The international literature identifies two main paradigms of policy analysis, which although associated with certain historical and national contexts, are not necessarily mutually exclusive (Lynn, 1999; Radin, 2000; Brooks, 2007). First is the positivist paradigm that spread from the North American context in the 1960s, characteristically making ample use of formal, rational, cost–benefit, linear planning and programming, efficiency, and effectiveness methodologies. These approaches were associated with hierarchical structures of government and with a time when policy analysis came to mean ‘speaking truth to power’ (Wildavsky, 1979; Patton and Sawicki, 1993; Bardach, 1996; Weimer, 1998).
The second, post-positivist, paradigm emerged in the latter decades of the 20th century, accompanying changes in the scientific and cultural discourses of contemporary democratic states and the emergence of new actors and horizontal, decentralised structures of governance (Fischer, 1980; Kenis and Schneider, 1991; Hoppe, 1999; Lynn, 1999; Radin, 2000; Howlett and Rayner, 2006; Adam and Kriesi, 2007; Howlett and Lindquist, 2007). In different policy subsystems, these actors were to produce new ‘policy analysis activities and styles’, such as argumentation, participation and interaction (Mayer et al, 2004), more appropriate to the needs of contemporary public policy and democracy (Dryzek, 2006; Goodin et al, 2006; Ingram and Schneider, 2006).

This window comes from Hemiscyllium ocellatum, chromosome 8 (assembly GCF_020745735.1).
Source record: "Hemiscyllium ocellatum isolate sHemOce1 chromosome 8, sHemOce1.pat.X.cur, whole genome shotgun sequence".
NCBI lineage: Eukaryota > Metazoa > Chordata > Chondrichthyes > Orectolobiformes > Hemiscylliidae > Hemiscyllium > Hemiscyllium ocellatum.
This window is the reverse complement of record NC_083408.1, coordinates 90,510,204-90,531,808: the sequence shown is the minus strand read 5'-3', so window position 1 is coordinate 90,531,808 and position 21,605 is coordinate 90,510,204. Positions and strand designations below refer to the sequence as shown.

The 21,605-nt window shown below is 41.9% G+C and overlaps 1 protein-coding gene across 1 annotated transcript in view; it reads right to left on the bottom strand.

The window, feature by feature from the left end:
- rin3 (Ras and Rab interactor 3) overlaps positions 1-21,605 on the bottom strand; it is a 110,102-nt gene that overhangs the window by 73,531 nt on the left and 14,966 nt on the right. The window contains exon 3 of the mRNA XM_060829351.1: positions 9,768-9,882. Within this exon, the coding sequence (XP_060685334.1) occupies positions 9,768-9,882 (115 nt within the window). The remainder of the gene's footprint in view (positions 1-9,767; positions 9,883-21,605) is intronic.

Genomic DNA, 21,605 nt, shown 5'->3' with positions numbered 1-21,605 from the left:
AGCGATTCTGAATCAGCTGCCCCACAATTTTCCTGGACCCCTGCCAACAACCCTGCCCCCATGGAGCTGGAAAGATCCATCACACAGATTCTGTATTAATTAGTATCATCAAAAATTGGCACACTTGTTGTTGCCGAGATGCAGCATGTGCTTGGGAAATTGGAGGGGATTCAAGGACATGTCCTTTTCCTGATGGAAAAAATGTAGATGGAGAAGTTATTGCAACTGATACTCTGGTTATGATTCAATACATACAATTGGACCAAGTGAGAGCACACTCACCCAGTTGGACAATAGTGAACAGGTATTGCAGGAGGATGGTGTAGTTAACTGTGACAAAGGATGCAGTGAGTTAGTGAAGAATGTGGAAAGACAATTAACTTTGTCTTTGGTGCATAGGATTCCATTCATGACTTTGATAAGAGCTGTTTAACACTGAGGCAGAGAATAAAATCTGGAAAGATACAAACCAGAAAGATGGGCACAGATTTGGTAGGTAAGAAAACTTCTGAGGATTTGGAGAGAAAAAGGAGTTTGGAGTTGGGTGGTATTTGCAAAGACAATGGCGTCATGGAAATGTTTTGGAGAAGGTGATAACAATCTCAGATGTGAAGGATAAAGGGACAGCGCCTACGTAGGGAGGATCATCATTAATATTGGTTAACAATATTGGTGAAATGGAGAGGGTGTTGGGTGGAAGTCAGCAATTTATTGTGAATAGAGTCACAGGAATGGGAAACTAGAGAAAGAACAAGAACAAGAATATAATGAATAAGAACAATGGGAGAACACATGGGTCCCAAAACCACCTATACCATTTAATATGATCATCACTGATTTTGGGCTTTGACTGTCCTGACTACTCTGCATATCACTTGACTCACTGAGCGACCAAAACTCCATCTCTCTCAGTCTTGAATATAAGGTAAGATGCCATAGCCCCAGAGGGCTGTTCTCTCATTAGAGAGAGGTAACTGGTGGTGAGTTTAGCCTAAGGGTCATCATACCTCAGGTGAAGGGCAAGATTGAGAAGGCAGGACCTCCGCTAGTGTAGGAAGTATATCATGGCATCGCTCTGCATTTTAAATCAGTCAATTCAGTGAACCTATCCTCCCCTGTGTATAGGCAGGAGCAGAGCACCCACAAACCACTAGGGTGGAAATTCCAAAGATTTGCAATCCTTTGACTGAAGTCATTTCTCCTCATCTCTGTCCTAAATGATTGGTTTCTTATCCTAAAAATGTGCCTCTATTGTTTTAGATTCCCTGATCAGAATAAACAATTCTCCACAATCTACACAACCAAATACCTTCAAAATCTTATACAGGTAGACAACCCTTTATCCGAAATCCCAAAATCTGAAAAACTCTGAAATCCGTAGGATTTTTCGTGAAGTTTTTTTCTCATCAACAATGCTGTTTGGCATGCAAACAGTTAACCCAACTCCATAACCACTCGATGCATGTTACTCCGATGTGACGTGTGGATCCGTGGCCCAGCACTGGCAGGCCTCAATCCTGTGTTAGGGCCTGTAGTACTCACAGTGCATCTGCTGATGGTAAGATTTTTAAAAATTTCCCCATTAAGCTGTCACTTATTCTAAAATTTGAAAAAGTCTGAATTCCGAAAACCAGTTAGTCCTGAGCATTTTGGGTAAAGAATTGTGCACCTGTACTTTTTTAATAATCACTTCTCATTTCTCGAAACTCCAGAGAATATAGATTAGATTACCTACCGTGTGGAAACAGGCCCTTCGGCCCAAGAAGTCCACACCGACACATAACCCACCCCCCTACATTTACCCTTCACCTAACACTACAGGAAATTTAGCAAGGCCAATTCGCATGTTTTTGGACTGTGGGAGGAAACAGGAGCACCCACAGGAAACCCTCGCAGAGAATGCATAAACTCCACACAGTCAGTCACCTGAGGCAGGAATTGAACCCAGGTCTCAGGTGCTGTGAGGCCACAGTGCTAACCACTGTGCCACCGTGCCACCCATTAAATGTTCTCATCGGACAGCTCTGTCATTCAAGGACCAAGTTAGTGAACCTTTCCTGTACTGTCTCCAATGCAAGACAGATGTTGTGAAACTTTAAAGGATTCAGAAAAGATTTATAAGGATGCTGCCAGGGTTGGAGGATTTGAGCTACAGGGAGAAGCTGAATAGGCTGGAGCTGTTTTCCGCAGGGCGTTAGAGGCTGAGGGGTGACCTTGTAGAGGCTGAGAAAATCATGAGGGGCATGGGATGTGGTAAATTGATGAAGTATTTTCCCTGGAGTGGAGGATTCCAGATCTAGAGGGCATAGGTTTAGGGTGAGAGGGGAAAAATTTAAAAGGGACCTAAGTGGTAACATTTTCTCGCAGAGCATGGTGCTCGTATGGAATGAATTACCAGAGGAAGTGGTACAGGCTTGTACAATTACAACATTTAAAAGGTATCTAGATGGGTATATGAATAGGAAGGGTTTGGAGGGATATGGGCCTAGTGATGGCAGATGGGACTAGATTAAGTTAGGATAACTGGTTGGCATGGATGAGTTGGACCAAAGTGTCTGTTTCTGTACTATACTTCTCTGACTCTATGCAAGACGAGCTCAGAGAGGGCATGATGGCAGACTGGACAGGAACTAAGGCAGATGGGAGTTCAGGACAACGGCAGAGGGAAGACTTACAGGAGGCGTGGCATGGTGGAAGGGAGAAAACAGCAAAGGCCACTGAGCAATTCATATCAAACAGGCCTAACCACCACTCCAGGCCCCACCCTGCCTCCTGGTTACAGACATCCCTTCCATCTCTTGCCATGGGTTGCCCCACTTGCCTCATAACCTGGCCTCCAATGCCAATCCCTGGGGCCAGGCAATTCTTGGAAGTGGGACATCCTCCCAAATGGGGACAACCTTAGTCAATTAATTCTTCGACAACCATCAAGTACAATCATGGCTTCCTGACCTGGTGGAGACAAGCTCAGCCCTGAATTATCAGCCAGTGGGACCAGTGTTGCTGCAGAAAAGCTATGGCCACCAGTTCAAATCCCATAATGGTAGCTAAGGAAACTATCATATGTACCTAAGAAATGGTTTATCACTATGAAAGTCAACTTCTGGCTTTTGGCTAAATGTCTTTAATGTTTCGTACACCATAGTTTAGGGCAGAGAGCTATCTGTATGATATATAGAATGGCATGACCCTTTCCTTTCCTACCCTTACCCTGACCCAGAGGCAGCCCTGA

The professionalisation of policy analysis, as shown by Brooks (2007), entails various dimensions, including: the technical, connected with the formation of a modern bureaucracy and the rise of rational authority; the political, connected with the role of intellectuals in society and their relations with power; and the cultural, connected with the symbolic significance of experts and expertise in society, independently of the ideas and information that are associated with them.
As regards the social conditions surrounding its emergence, policy analysis as a professional activity is connected with the formation of the segment that Gouldner (1978), in the second half of the 20th century, called a ‘new class’ formed by the technical intelligentsia and the intellectuals. Crucially, this segment must be constituted in order to permit the social construction of professional expertise and the formation of policy communities. It is generally from this segment that the members of the technical elites, intellectuals and the professionals in government and non-government enterprises and organisations are largely drawn.